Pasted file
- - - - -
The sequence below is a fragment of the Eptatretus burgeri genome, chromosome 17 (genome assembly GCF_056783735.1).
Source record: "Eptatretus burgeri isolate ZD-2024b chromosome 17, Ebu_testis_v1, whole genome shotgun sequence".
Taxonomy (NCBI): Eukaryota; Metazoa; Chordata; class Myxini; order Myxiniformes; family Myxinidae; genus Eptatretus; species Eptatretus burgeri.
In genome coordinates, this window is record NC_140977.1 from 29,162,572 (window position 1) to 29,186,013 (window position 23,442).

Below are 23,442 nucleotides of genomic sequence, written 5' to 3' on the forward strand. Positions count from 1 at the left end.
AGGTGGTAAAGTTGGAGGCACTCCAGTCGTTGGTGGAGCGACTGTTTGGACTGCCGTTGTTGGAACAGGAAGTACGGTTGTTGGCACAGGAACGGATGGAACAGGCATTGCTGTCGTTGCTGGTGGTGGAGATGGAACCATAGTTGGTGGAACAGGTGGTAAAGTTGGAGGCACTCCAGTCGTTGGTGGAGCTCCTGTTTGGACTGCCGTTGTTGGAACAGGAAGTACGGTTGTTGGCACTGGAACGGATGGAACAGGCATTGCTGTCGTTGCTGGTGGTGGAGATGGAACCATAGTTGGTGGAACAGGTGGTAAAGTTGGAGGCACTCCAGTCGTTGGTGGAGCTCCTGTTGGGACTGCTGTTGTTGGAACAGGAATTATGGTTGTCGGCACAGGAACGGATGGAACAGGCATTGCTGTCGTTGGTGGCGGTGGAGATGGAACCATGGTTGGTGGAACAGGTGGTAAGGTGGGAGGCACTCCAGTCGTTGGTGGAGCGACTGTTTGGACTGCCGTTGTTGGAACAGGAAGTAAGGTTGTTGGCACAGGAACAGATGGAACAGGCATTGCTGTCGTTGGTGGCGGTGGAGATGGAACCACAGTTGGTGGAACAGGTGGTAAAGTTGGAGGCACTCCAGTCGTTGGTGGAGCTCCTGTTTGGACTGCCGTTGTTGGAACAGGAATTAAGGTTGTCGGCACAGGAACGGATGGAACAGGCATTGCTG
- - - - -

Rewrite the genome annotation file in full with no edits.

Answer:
The sequence below is a fragment of the Eptatretus burgeri genome, chromosome 17 (genome assembly GCF_056783735.1).
Source record: "Eptatretus burgeri isolate ZD-2024b chromosome 17, Ebu_testis_v1, whole genome shotgun sequence".
Taxonomy (NCBI): Eukaryota; Metazoa; Chordata; class Myxini; order Myxiniformes; family Myxinidae; genus Eptatretus; species Eptatretus burgeri.
In genome coordinates, this window is record NC_140977.1 from 29,162,572 (window position 1) to 29,186,013 (window position 23,442).

Below are 23,442 nucleotides of genomic sequence, written 5' to 3' on the forward strand. Positions count from 1 at the left end.
AGGTGGTAAAGTTGGAGGCACTCCAGTCGTTGGTGGAGCGACTGTTTGGACTGCCGTTGTTGGAACAGGAAGTACGGTTGTTGGCACAGGAACGGATGGAACAGGCATTGCTGTCGTTGCTGGTGGTGGAGATGGAACCATAGTTGGTGGAACAGGTGGTAAAGTTGGAGGCACTCCAGTCGTTGGTGGAGCTCCTGTTTGGACTGCCGTTGTTGGAACAGGAAGTACGGTTGTTGGCACTGGAACGGATGGAACAGGCATTGCTGTCGTTGCTGGTGGTGGAGATGGAACCATAGTTGGTGGAACAGGTGGTAAAGTTGGAGGCACTCCAGTCGTTGGTGGAGCTCCTGTTGGGACTGCTGTTGTTGGAACAGGAATTATGGTTGTCGGCACAGGAACGGATGGAACAGGCATTGCTGTCGTTGGTGGCGGTGGAGATGGAACCATGGTTGGTGGAACAGGTGGTAAGGTGGGAGGCACTCCAGTCGTTGGTGGAGCGACTGTTTGGACTGCCGTTGTTGGAACAGGAAGTAAGGTTGTTGGCACAGGAACAGATGGAACAGGCATTGCTGTCGTTGGTGGCGGTGGAGATGGAACCACAGTTGGTGGAACAGGTGGTAAAGTTGGAGGCACTCCAGTCGTTGGTGGAGCTCCTGTTTGGACTGCCGTTGTTGGAACAGGAATTAAGGTTGTCGGCACAGGAACGGATGGAACAGGCATTGCTG